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An Afternoon with Jim Jackson (2001)
A hopeful ski area developer spills his guts (from 2001).
Note: This story first appeared in the San Juan Mountain Journal in 2001. We’re re-running it here and now to provide some historical background to the story about Silverton Mountain Ski Area changing hands.
"I was sleeping right there," Jim Jackson says, pointing to a spot in the snow marked only by a cinder block. "The first indication I had that something was happening was the sound of the Weber grill flying by my head.”
Within seconds, the front windows of the cabin were blown out and shards were hitting the back wall next to Jackson like shotgun pellets. The roof was torn off, snow filled the ruined structure, and Jackson was covered with snow.
That was three years ago, a winter that began much like this one: early snowfall followed by a drought. The drought was followed by a big storm, filling the massive starting zone of the slide with a volatile combination of snowpacks that broke off, travelled down the steep channel into the valley bottom, shot back up the opposite slope, and demolished the cabin of Biz Williamson and nearly took Jackson's life.
The cabin has been rebuilt. The front edge of its deck sits only about ten feet back from where Jackson was sleeping that night. And a log and earthen "splitter" sits smack dab in the middle of the old cabin site, designed to dissipate the slide's destructive power the next time it runs. But the splitter is only about six feet high; and the cabin still seems to be situated in a very precarious spot. One can't help but wonder how long it will be before it gets smacked again.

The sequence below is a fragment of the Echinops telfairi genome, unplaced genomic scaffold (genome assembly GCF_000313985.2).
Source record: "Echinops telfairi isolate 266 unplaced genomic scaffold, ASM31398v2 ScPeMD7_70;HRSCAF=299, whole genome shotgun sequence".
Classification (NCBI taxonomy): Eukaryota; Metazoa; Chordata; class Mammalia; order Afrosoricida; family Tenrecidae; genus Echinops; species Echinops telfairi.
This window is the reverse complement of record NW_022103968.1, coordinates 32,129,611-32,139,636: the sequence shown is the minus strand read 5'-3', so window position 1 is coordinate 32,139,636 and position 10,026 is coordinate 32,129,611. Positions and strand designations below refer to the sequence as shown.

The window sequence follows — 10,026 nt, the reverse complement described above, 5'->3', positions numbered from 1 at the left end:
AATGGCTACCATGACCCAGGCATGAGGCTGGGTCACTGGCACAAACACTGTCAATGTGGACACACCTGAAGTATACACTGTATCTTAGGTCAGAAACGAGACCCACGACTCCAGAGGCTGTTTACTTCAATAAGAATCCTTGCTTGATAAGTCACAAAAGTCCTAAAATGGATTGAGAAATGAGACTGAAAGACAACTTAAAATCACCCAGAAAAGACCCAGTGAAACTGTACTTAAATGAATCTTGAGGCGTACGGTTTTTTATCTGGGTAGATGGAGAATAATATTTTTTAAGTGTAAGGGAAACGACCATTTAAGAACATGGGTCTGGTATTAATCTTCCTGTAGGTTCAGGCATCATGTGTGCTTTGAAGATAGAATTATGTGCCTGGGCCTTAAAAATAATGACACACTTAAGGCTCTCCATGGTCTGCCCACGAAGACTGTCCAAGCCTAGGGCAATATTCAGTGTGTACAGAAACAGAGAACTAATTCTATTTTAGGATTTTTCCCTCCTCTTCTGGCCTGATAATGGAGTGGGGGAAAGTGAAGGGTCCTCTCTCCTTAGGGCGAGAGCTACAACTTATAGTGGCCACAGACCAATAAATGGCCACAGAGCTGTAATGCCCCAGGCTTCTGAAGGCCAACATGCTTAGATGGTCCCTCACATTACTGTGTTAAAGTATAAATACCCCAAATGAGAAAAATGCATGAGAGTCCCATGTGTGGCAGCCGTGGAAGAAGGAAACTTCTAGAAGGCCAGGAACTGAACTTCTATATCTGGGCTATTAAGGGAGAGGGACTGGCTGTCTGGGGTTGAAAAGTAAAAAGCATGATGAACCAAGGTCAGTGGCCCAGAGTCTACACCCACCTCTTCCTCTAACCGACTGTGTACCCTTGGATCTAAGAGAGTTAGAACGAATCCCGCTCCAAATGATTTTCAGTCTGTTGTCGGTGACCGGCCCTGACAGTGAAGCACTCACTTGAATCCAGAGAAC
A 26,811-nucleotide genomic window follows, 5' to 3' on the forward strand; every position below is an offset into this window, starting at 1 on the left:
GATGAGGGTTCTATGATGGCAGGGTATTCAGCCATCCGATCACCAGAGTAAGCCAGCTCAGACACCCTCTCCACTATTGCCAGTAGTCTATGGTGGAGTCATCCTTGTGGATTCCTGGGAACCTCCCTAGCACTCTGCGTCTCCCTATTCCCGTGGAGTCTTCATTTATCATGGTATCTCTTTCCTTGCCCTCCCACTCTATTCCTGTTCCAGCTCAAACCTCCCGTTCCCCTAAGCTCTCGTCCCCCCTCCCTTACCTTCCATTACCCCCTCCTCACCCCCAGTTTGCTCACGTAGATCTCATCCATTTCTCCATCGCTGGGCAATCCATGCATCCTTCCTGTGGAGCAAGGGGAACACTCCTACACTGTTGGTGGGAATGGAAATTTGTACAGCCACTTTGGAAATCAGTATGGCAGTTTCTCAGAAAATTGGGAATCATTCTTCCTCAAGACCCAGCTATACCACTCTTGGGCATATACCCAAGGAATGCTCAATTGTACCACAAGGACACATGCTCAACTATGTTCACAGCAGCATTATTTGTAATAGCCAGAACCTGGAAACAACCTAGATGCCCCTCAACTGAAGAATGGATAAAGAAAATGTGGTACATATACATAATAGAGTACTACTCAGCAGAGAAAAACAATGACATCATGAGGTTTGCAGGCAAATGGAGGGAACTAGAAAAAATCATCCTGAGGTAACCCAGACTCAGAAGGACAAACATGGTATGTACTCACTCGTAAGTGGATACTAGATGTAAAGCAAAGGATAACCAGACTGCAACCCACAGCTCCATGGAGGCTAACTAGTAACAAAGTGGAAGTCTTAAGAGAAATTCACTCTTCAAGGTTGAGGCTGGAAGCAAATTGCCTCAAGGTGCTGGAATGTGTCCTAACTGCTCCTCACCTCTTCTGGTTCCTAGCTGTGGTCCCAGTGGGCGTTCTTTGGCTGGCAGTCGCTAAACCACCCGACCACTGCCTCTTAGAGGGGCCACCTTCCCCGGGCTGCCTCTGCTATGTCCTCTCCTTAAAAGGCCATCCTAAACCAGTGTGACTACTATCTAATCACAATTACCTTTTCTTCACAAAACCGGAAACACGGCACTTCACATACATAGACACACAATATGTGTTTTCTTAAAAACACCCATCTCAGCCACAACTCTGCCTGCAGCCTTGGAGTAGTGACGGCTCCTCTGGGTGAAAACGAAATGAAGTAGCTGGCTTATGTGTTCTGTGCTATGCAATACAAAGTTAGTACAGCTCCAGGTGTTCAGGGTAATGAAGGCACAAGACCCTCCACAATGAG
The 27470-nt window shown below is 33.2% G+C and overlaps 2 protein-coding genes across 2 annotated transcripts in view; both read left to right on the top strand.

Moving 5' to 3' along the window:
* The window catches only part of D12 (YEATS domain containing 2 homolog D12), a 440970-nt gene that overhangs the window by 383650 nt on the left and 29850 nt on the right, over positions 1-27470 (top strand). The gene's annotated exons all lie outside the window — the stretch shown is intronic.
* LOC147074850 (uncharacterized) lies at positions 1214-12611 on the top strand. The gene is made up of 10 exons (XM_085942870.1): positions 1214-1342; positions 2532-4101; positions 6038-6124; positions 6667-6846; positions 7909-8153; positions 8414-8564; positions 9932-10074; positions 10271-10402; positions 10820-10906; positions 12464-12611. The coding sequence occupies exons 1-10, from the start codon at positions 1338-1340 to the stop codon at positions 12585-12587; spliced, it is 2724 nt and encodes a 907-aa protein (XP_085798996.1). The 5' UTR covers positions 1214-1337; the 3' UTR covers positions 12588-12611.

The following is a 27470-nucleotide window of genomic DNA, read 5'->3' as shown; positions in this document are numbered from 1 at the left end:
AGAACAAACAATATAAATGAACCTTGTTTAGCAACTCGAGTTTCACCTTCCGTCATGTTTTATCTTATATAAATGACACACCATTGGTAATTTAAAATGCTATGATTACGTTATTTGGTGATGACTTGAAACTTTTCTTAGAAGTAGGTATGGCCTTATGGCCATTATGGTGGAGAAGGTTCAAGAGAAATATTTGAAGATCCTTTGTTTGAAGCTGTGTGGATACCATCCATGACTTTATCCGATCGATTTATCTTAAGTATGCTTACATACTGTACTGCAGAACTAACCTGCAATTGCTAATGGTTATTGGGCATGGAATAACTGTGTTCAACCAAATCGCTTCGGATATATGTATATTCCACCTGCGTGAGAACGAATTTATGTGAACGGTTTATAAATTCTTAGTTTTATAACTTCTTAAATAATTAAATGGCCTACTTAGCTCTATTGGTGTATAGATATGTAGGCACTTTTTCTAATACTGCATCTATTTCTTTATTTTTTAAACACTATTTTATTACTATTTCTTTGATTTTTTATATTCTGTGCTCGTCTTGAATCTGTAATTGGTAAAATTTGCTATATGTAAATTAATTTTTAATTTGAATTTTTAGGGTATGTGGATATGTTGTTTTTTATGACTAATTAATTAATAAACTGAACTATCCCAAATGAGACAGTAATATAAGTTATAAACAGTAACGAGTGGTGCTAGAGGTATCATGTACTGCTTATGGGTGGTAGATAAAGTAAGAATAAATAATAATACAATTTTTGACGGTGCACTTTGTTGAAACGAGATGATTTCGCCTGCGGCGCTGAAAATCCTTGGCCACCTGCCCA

Large windows give Jackson a very clear view of the Cabin slide.
Jackson is the prospective developer of a year-round recreation area- Jackson insists that his development is not "just another ski area"--on the Storm Peak Massif, an area of mostly steep terrain that includes Storm Peak, "Velocity Peak," and Boulder Gulch.
Williamson's cabin, which Jackson often calls home, sits along the South Fork of Cement Creek, a drainage which forms a steep valley right in the middle of the Massif, and which terminates in a massive wall of rotten, volcanic rock that was once home to the North American Speed Skiing Championships. The Silverton Scenic Tram, the centerpiece of Jackson's project, would terminate near the top of that wall, just up the ridge from the starting zone of the Cabin slide.
Perhaps there's some irony in the fact that the terrain Jackson hopes to develop nearly took his life. But while this gregarious former speed skier talks of that harrowing night with an air of fear and awe, the experience clearly has not dampened his enthusiasm for his project. "I look back," Jackson says, maps, studies, and plans of his project spread out on a table before him. "I'm 50. I've devoted my whole life to this.”
Although the statement may be hyperbolic--the idea for the project was first "germinated" in 1992--it is clear that Jackson, otherwise known as Velocity Peak, Inc. (VPI), has spent a huge amount of money, time, and energy on the plans for the Storm Peak Recreation Area.
"Fundamentally, I've given a lot to this thing," he notes, passion and intensity apparent in his voice. And after eight years of mapping, planning, working with consultants, and after examining every inch of the terrain by helicopter and on skis, Jackson doesn't want to see things fall apart now.
Carrie Cline of the Silverton Standard and I have been invited to the cabin to see exactly what Jackson's been working on since 1992 and to find out what he hopes to do next. He would like to set the record straight regarding his ambitions. He feels that certain sectors of the press, particularly since Aaron Brill has proposed a ski area on one edge of the Massif, have not treated his project fairly, this publication included.
"This is not a hobby," Jackson emphasizes, refering to a past comment in the Journal.